The biggest threat to humanity, far bigger than global warming/climate change, is about to get bigger, much bigger

© Unknown
The chelyabinsk asteroid fireball, a “near-Earth object” (NEO), an asteroid (likely made of rock) between 15 and 20 meters across (about the length of a school bus), which just happened to arrive in the same place as planet Earth that morning. The mass of the object was about 10 thousand tons. It struck the atmosphere moving at about 40,000 MPH (more than double the speed of the Space Shuttle).
A press release from some former NASA astronauts on the current asteroid impact threat to earth, based on data on in-atmosphere detonations since 2001, gleaned from a nuclear weapon detonation detection system has yielded some startling numbers.

The threat is 3 to 10 times higher than previously predicted. The data will be presented at the Seattle Flight Museum, Tuesday April 22, at 6:00pm PDT.

Just last night, another fireball was seen over Russia, caught on a dashcamera. See video.

Turning science on its head: Harvard researchers offer new views of body's insulating material

© Daniel Berger and Giulio Tomassy
The higher you look in the cerebral cortex, the less myelin you'll find, according to Professor Paola Arlotta. Not only that, but “neurons in this part of the brain display a brand-new way of positioning myelin along their axons that has not been previously seen," Arlotta added. Pictured is an image of three neurons.
Harvard neuroscientists have made a discovery that turns 160 years of neuroanatomy on its head.

Myelin, the electrical insulating material in the body long known to be essential for the fast transmission of impulses along the axons of nerve cells, is not as ubiquitous as thought, according to new work led by Professor Paola Arlotta of the Harvard Stem Cell Institute (HSCI) and the University's Department of Stem Cell and Regenerative Biology, in collaboration with Professor Jeff Lichtman of Harvard's Department of Molecular and Cellular Biology.

"Myelin is a relatively recent invention during evolution," says Arlotta. "It's thought that myelin allowed the brain to communicate really fast to the far reaches of the body, and that it has endowed the brain with the capacity to compute higher-level functions."

In fact, loss of myelin is a feature in a number of devastating diseases, including multiple sclerosis and schizophrenia.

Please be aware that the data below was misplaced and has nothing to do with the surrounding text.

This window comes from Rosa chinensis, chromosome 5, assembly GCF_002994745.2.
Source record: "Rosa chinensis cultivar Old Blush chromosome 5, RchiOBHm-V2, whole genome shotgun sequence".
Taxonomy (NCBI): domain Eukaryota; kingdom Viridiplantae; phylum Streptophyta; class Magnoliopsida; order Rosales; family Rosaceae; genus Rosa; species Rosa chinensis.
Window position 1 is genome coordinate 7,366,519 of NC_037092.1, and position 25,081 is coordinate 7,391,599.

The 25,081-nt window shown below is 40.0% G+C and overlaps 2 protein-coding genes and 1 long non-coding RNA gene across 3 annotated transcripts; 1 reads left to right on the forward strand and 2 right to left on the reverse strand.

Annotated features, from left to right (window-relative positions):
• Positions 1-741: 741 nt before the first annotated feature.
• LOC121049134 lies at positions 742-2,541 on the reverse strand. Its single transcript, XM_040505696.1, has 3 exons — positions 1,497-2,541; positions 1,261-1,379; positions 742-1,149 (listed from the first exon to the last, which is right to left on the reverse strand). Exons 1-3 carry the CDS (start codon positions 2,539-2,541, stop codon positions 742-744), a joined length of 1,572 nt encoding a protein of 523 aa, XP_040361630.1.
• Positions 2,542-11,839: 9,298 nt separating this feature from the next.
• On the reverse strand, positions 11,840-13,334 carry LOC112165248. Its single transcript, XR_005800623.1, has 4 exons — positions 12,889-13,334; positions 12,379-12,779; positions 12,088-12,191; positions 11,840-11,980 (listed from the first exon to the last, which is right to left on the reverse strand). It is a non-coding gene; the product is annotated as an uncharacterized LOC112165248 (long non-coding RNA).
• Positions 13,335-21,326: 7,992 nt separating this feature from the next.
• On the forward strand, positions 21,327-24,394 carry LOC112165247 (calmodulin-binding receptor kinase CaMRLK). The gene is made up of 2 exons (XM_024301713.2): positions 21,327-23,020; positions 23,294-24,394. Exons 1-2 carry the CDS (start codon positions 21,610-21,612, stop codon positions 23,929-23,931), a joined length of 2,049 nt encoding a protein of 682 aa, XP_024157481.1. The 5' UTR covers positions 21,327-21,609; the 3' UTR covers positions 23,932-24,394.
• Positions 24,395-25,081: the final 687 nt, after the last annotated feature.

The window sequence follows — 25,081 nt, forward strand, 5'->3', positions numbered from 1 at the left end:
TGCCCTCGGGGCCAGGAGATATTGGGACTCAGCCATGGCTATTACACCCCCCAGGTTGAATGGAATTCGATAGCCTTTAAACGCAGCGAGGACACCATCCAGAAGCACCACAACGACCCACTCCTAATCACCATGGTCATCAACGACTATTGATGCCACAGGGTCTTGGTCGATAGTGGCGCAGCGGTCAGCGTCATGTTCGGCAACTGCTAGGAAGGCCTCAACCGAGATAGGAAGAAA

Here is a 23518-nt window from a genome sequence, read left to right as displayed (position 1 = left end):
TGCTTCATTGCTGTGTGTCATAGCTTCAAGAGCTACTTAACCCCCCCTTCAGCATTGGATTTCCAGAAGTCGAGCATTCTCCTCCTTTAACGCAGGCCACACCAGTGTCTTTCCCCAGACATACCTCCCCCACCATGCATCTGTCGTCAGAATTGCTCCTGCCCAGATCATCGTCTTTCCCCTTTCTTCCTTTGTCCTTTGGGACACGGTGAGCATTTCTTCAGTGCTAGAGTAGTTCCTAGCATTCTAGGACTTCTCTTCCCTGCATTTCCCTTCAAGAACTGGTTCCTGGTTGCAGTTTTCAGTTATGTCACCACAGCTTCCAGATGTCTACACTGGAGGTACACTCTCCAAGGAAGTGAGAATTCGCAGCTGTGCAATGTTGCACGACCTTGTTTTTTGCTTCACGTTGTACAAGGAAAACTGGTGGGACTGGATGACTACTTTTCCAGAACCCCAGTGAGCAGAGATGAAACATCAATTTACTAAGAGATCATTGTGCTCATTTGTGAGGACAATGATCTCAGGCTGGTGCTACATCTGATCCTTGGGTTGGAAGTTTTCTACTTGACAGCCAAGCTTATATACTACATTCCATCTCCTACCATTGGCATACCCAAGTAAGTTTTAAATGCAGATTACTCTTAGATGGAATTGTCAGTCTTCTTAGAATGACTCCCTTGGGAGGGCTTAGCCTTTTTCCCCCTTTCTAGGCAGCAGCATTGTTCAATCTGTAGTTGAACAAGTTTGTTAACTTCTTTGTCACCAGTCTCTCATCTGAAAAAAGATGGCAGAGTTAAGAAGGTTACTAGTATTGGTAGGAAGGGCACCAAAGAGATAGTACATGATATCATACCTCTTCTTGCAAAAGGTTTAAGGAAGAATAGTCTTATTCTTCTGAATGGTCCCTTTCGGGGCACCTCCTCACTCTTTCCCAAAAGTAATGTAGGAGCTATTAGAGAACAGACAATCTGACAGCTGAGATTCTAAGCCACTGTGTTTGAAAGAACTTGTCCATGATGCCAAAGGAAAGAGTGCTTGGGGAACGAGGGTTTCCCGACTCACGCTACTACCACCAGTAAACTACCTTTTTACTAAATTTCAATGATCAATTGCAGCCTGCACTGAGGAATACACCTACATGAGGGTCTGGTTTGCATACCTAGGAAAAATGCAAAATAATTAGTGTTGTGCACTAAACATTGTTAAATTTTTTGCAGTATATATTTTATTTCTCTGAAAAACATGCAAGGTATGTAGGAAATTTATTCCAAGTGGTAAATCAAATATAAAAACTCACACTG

But the new research shows that despite myelin's essential roles in the brain, "some of the most evolved, most complex neurons of the nervous system have less myelin than older, more ancestral ones," said Arlotta, co-director of the HSCI neuroscience program.

Michael R. Eades, M.D.: Beware the confirmation bias

Recently, while alone and unsupervised, I allowed myself to be goaded into an ill-advised Twitter debate. With someone who calls himself Ducks Dodger, no less. (For those of you who didn't see it, you can go to my Twitter account, scroll back to April 8-9 and check out this tar baby I got caught up in.)

I soon realized the entire affair was an exercise in futility, so extracted myself from it. It was an exercise in futility because it was a blatant case of the confirmation bias writ large. But my aggravation hasn't gone to waste because I've been waiting for an excuse to write a little essay on the confirmation bias that plagues us all. Who knew fate, in the guise of Ducks Dodger, would give me the prod I needed.

Taktu cleaning fat from seal skin with an ulu
Cape Dorset (Kinngait), Nunavut, Canada, August, 1960
In a bit, I'll describe the details of this Twitter fiasco and how the confirmation bias reared its head. But first, let's look at provoker-in-chief of the confirmation bias: cognitive dissonance.

Comment: More food for thought: The Truth Wears Off.


Why there will be a robot uprising

© Mike Heywood/Shutterstock
In the movie Transcendence, which opens in theaters on Friday, a sentient computer program embarks on a relentless quest for power, nearly destroying humanity in the process.